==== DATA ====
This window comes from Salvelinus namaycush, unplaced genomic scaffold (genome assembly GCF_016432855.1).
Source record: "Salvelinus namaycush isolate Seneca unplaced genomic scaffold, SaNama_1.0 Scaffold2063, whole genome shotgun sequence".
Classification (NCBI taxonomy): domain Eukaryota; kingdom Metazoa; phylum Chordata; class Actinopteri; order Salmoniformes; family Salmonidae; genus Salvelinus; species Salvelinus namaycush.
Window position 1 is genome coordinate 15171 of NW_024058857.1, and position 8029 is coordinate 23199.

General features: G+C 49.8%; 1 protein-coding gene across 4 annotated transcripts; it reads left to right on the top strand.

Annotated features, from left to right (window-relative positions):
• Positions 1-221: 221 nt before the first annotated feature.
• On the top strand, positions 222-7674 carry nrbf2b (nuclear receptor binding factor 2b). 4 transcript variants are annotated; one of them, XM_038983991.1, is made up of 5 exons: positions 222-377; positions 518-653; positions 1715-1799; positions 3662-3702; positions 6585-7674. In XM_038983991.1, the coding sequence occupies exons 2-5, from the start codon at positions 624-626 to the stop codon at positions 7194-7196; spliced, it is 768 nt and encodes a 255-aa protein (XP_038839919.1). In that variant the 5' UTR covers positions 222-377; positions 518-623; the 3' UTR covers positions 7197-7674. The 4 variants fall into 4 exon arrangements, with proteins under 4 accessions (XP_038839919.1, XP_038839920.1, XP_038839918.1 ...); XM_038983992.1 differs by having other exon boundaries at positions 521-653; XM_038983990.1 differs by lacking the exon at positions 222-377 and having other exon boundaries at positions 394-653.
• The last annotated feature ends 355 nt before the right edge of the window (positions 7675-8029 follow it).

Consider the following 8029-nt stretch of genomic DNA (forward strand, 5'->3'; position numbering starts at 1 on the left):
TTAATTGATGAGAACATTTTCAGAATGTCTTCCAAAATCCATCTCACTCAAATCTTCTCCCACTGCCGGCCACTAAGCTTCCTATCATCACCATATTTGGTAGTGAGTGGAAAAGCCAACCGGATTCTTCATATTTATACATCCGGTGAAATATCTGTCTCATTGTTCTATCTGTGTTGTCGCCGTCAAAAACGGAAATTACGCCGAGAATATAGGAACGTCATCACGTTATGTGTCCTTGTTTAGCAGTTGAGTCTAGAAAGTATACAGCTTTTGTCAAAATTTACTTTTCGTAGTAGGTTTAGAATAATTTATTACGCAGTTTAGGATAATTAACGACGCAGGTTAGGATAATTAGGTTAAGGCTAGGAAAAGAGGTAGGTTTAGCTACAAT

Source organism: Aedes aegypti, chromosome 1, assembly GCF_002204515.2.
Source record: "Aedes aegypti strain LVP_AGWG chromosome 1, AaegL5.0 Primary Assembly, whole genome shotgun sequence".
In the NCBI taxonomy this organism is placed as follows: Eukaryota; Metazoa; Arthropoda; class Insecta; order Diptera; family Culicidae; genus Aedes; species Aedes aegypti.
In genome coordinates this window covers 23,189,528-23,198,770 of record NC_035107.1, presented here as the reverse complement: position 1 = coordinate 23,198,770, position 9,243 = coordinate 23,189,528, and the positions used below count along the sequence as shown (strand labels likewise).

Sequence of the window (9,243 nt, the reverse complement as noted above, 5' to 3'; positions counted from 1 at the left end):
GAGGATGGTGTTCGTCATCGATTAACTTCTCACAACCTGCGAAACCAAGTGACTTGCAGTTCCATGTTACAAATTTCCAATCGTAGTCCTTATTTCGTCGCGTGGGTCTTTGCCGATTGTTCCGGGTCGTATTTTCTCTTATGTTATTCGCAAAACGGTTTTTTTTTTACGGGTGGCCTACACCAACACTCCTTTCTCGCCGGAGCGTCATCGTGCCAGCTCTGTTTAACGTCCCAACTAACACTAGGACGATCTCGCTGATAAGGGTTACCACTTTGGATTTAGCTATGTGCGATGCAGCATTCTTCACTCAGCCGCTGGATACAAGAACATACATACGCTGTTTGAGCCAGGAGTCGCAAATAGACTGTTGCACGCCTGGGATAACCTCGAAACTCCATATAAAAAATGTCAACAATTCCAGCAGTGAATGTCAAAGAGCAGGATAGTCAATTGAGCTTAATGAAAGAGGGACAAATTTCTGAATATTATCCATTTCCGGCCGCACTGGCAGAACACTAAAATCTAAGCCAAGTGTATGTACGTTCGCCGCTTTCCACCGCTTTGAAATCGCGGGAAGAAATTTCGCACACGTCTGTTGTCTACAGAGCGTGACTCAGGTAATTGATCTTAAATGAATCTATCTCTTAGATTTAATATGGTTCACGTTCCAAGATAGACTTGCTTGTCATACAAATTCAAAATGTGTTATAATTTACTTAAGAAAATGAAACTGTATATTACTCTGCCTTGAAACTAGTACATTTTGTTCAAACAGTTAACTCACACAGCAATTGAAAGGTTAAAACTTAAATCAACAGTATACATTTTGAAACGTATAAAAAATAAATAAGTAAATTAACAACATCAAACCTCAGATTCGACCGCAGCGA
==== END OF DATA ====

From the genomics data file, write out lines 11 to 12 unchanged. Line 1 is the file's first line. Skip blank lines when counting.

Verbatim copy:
TTAATTGATGAGAACATTTTCAGAATGTCTTCCAAAATCCATCTCACTCAAATCTTCTCCCACTGCCGGCCACTAAGCTTCCTATCATCACCATATTTGGTAGTGAGTGGAAAAGCCAACCGGATTCTTCATATTTATACATCCGGTGAAATATCTGTCTCATTGTTCTATCTGTGTTGTCGCCGTCAAAAACGGAAATTACGCCGAGAATATAGGAACGTCATCACGTTATGTGTCCTTGTTTAGCAGTTGAGTCTAGAAAGTATACAGCTTTTGTCAAAATTTACTTTTCGTAGTAGGTTTAGAATAATTTATTACGCAGTTTAGGATAATTAACGACGCAGGTTAGGATAATTAGGTTAAGGCTAGGAAAAGAGGTAGGTTTAGCTACAAT

Source organism: Aedes aegypti, chromosome 1, assembly GCF_002204515.2.